The most important appliance for food safety is the refrigerator. In busy households, it's easy to forget to monitor basic equipment for problems until they break down completely. Try the following:
- Check the fridge's internal temperature: it should be a maximum of 40 degrees F--preferably cooler. Freezers should be kept at 0 degrees F and below. Temperatures below 40 degrees F will slow bacterial growth, while temps above 140 degrees will kill bacteria, although it won't destroy any residual toxins.
- Don't over-stuff your fridge--proper air circulation is imperative to keep products cool.
- Practice the food rotation system “FIFO”--First In, First Out. Use up older products first before opening new packages.
- Avoid using chemical cleaning solutions inside the fridge. Instead, use warm water mixed with lemon juice or white vinegar for a radiant and chemical-free shine.
- Once a week, do a clean sweep of the fridge: check produce and other perishables, and throw out any items past their prime or expiration date. Scheduling your cleaning for the day before garbage pick-up is ideal.
- Remove odors with a lemon juice-sprinkled sponge.
- Keep an open box of good old-fashioned baking soda in the refrigerator and another one in the freezer to absorb odors.
Basic ingredients that you probably already have on hand are great for sanitizing:
Distilled White Vinegar Has a limitless shelf-life, is a great sanitizer, is economical and is one of the best grease eliminators around. Keep a spray bottle of undiluted vinegar handy for quick clean-ups.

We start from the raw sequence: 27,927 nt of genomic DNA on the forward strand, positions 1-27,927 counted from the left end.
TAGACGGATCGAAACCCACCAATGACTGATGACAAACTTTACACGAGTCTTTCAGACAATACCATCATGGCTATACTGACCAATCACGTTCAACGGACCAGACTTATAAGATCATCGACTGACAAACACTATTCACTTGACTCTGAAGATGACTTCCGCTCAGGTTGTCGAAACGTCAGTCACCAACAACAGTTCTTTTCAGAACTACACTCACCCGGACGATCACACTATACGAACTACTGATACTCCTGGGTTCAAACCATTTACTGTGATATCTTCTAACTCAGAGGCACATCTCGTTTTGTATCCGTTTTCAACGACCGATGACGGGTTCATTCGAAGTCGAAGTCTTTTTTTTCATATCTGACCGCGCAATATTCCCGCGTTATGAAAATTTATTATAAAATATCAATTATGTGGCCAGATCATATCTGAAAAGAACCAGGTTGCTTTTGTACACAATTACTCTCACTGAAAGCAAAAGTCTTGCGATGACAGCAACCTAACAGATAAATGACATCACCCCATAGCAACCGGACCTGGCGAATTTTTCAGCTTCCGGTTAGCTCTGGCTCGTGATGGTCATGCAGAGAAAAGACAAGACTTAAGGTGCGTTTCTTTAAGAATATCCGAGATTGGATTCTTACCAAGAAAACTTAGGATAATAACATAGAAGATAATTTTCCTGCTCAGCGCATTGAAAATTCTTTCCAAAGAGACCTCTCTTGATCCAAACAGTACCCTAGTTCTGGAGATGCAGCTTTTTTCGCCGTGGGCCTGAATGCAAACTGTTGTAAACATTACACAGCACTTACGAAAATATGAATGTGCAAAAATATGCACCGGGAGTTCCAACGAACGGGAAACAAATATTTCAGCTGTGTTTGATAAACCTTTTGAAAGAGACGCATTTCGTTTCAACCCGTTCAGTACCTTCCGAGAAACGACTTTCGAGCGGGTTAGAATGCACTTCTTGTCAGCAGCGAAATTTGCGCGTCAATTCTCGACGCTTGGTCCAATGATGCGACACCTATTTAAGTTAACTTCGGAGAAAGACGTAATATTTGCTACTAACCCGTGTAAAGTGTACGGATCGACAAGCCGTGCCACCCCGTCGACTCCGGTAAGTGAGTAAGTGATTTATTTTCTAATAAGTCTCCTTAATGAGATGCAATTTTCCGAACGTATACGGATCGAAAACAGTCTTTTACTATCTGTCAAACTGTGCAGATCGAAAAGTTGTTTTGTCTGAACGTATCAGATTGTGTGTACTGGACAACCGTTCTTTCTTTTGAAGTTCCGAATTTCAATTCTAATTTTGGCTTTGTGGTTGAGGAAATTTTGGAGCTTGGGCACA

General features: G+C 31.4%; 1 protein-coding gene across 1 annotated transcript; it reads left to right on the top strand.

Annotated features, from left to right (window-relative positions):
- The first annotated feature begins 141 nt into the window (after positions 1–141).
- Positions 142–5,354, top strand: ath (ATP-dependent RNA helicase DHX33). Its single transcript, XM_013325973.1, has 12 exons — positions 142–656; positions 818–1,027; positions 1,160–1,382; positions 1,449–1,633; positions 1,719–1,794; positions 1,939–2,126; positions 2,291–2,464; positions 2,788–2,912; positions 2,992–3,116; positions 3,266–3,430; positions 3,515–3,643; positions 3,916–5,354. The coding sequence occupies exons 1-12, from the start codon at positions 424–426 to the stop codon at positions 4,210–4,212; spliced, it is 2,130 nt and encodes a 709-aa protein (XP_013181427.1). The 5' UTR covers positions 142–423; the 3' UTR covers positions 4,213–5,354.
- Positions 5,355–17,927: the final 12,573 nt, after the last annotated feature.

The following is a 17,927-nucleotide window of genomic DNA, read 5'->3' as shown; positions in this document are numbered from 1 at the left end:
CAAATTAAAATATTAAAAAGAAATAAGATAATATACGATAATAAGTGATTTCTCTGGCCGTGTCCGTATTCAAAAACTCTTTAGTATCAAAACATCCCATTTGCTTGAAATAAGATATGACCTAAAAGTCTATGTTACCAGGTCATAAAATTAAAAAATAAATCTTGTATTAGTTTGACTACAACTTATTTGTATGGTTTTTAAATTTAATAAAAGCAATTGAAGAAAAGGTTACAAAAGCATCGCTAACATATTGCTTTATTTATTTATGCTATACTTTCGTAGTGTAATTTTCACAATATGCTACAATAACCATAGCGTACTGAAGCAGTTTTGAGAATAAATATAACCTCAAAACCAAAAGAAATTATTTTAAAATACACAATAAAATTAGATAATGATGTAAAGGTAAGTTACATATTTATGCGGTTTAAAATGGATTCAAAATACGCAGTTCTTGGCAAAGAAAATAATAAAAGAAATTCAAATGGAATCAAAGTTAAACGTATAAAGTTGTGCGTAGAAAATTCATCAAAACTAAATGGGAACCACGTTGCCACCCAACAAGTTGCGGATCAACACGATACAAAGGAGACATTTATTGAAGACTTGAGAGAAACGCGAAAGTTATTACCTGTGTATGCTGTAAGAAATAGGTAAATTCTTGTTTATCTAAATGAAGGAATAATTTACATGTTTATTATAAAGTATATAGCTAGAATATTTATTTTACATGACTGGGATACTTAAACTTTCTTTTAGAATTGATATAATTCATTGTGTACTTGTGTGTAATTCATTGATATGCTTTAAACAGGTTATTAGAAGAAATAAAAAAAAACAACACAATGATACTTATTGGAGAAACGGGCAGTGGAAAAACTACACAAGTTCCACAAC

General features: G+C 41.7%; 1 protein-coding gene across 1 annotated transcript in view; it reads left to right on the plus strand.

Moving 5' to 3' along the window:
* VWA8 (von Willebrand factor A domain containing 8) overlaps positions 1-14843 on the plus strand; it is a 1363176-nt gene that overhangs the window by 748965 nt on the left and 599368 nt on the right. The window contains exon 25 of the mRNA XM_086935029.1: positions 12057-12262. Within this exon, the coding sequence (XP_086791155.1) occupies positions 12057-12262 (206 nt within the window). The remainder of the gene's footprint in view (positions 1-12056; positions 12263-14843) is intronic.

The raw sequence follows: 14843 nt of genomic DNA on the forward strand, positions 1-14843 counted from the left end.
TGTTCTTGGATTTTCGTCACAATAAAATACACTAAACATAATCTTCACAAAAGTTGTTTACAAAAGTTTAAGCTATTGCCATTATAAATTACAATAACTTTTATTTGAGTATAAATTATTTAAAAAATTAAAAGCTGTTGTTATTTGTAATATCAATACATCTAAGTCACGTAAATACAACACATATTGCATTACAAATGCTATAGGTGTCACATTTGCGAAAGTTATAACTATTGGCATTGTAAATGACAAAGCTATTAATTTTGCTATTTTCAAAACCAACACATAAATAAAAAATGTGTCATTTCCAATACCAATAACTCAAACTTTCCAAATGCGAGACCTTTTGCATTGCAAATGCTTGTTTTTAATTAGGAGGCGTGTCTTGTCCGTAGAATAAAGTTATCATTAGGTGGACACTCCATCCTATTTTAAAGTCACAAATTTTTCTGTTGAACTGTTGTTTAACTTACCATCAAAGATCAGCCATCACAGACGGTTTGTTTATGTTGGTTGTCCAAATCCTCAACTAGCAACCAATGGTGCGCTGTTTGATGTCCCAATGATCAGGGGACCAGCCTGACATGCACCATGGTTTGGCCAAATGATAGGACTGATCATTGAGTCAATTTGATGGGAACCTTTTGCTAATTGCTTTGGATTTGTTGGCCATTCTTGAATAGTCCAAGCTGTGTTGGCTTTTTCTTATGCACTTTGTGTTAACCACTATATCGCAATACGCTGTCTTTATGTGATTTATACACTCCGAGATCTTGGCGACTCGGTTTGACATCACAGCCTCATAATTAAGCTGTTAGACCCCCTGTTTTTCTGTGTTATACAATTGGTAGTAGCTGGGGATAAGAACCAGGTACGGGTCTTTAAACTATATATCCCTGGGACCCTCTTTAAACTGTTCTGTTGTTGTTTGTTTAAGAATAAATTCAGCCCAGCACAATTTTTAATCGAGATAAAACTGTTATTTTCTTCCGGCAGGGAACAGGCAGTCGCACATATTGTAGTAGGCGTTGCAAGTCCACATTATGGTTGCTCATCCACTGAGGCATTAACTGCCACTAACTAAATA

- Disinfecting cutting boards: water and dishwashing detergents can weaken surface fibers on wood cutting boards and butcher block counter tops. Instead, wipe them with full strength white vinegar after each use. The acetic acid in the vinegar is a good disinfectant, effective against many harmful bugs.
- Jars, containers, drinking glasses and china: fill with equal parts vinegar, water and soap and let stand for 10-15 minutes; clean and rinse.
- Chrome and stainless steel: wipe down with vinegar and water; buff with a soft cloth.
Bleach Create a sanitizing solution of 100 parts per million of bleach to cool or tepid water: use ¼ tsp. bleach for every quart of water. Using hot water will cause the bleach to evaporate and lose its effectiveness.
- Disinfect trash containers on a regular basis; mark it on the calendar as a reminder.
- After washing cutting surfaces, clean them with bleach solution.
- Wash sponges, dishrags and dishtowels frequently.
- Never combine bleach with cleaning products that contain ammonia, such as glass cleaners.